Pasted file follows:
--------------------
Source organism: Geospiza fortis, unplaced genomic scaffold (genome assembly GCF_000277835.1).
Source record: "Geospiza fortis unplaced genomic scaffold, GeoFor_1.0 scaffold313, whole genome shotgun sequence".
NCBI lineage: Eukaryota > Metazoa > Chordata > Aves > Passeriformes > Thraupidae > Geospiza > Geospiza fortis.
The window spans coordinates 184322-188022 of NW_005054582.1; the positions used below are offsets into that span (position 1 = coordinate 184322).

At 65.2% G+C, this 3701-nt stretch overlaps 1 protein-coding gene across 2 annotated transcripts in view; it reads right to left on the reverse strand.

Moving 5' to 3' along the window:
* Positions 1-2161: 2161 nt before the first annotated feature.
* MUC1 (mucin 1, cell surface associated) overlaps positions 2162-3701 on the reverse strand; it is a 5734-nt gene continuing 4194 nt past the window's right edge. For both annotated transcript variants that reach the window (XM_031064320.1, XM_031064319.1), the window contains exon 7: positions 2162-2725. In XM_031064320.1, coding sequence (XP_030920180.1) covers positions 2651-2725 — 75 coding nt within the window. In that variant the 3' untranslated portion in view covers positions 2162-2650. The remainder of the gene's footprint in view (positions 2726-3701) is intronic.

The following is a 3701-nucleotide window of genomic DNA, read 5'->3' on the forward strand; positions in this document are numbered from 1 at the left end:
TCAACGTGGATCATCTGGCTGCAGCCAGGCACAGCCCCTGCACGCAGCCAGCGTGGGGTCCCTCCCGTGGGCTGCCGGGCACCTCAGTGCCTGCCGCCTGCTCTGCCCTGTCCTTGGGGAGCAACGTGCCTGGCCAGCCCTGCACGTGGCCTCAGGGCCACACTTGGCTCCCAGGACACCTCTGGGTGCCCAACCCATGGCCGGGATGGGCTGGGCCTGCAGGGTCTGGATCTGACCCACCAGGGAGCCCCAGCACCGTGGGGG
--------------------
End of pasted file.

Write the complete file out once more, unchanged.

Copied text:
Source organism: Geospiza fortis, unplaced genomic scaffold (genome assembly GCF_000277835.1).
Source record: "Geospiza fortis unplaced genomic scaffold, GeoFor_1.0 scaffold313, whole genome shotgun sequence".
NCBI lineage: Eukaryota > Metazoa > Chordata > Aves > Passeriformes > Thraupidae > Geospiza > Geospiza fortis.
The window spans coordinates 184322-188022 of NW_005054582.1; the positions used below are offsets into that span (position 1 = coordinate 184322).

At 65.2% G+C, this 3701-nt stretch overlaps 1 protein-coding gene across 2 annotated transcripts in view; it reads right to left on the reverse strand.

Moving 5' to 3' along the window:
* Positions 1-2161: 2161 nt before the first annotated feature.
* MUC1 (mucin 1, cell surface associated) overlaps positions 2162-3701 on the reverse strand; it is a 5734-nt gene continuing 4194 nt past the window's right edge. For both annotated transcript variants that reach the window (XM_031064320.1, XM_031064319.1), the window contains exon 7: positions 2162-2725. In XM_031064320.1, coding sequence (XP_030920180.1) covers positions 2651-2725 — 75 coding nt within the window. In that variant the 3' untranslated portion in view covers positions 2162-2650. The remainder of the gene's footprint in view (positions 2726-3701) is intronic.

The following is a 3701-nucleotide window of genomic DNA, read 5'->3' on the forward strand; positions in this document are numbered from 1 at the left end:
TCAACGTGGATCATCTGGCTGCAGCCAGGCACAGCCCCTGCACGCAGCCAGCGTGGGGTCCCTCCCGTGGGCTGCCGGGCACCTCAGTGCCTGCCGCCTGCTCTGCCCTGTCCTTGGGGAGCAACGTGCCTGGCCAGCCCTGCACGTGGCCTCAGGGCCACACTTGGCTCCCAGGACACCTCTGGGTGCCCAACCCATGGCCGGGATGGGCTGGGCCTGCAGGGTCTGGATCTGACCCACCAGGGAGCCCCAGCACCGTGGGGG